There is much talk of the “bank if mum and dad”, but most parents can’t afford to give their kids that amount of money - they’re asset rich but cash poor. The banks are keen to have people “release funds” using Equity Release schemes which, with compound interest, means the property will end up in the hands of landlords decreasing even further the pool of owners and increasing that of renters.

Last edited by ORAC; 27th May 2021 at 10:37.
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Old 27th May 2021, 09:22
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Originally Posted by slowjet View Post
Is it dead easy to get a mortgage as a first time buyer ? I always thought that was what fired off demand and, therefore, fuelled price increases. Many tell me it is really hard to get a "step on the ladder" because it is very difficult to get that first loan .
It is relatively easy as long as you gave a substantial deposit, which in the majority of cases for younger people means having parents who will give/lend you at least 10% of the cost. So in many parts of the country that is at least 25 grand. Then you need an income to support the borrowing. In my day you could get a non status mortgage. I borrowed £75k back in '86. For that you needed £25k a year which was quite an income. ( I was taking 18k out of my business) But I had the rest in equity.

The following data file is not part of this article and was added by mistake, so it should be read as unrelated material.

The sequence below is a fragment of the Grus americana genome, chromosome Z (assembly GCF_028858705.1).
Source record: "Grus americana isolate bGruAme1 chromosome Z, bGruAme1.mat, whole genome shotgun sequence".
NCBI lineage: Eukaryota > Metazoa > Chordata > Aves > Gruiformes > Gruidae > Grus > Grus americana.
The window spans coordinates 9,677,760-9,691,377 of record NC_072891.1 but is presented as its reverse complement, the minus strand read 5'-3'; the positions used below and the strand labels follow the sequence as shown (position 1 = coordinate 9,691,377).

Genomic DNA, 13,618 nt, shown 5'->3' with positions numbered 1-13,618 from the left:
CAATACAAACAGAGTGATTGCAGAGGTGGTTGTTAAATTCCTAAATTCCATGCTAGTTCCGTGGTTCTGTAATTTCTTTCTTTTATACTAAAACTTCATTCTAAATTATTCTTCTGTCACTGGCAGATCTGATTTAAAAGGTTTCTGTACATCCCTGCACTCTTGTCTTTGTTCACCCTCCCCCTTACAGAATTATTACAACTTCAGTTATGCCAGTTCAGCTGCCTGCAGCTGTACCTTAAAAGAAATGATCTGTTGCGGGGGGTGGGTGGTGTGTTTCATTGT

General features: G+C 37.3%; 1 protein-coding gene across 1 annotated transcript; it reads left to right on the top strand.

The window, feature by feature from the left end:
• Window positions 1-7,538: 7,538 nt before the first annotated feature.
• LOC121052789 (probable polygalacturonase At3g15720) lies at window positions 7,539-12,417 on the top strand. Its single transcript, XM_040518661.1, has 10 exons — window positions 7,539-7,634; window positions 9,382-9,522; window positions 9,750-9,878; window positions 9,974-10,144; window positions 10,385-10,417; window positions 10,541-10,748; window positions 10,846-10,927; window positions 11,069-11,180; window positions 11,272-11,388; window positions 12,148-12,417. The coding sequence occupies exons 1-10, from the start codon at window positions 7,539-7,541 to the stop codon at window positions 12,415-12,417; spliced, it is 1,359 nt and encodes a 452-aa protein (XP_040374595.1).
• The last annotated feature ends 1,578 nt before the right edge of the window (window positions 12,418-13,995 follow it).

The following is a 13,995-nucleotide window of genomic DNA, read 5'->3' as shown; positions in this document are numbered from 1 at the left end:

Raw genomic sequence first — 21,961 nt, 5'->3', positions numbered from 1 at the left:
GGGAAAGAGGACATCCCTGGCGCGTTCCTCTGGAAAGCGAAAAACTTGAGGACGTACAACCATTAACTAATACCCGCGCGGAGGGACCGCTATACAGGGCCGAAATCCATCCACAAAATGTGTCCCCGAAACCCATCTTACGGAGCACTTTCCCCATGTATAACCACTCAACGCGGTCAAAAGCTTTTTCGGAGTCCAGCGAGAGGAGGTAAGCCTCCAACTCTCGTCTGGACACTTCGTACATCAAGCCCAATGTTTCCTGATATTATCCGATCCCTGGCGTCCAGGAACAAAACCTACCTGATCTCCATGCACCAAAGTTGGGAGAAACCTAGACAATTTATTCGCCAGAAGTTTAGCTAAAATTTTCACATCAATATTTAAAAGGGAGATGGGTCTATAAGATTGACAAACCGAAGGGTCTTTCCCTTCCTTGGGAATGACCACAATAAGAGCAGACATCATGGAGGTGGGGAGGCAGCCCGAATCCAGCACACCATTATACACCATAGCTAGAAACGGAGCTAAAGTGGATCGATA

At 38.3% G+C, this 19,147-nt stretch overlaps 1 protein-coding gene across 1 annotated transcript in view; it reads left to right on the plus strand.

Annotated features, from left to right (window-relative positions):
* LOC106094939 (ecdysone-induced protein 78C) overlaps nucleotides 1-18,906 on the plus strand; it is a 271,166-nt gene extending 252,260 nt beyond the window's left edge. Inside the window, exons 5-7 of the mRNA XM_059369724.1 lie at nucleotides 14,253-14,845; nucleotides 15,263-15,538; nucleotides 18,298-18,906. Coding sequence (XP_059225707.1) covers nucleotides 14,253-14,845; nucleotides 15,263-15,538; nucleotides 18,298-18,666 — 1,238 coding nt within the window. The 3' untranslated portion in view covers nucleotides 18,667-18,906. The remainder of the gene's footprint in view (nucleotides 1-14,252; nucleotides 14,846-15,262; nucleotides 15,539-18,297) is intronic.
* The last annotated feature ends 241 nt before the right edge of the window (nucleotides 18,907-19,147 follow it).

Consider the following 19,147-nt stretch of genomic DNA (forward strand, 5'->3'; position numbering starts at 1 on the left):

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Old 28th May 2021, 07:40
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The rate of house price inflation in my neck of the woods is just crazy, you're seeing vendors market houses at prices that were unimaginable only a few years (or even months) ago and they're selling in a matter of days !

What's driving this madness? It's got to be a perfect storm of factors, including..
  1. Mass immigration. Nobody really knows the true numbers of new arrivals in the UK in the last 20yrs, but it's likely closer to 15million than 10. That's got to be the number one factor driving demand.
  2. An exodus from city centres. Related to #1, as our cities increasingly become more like ghetto's the native population (and by that I include first and second generation immigrants) seek respite in the suburbs and shires. So basically the population influx ("new" immigration) fills up the cities and those displaced fuel demand in towns, etc. Covid, I expect, will also be exacerbating the flight of the rich and middle classes from cities.
  3. Government support for the Housing market. Policies such as Help to Buy and Stamp duty relief have fuelled demand at both ends of the market.
  4. Very low interest rates and 30+yr mortgage terms. Shouldn't underestimate the impact of this one. Many buyers now can never remember paying above 2% interest on a mortgage, this makes it so easy to borrow ridiculous amounts and when combined with ever longer mortgage terms the repayments can appear affordable.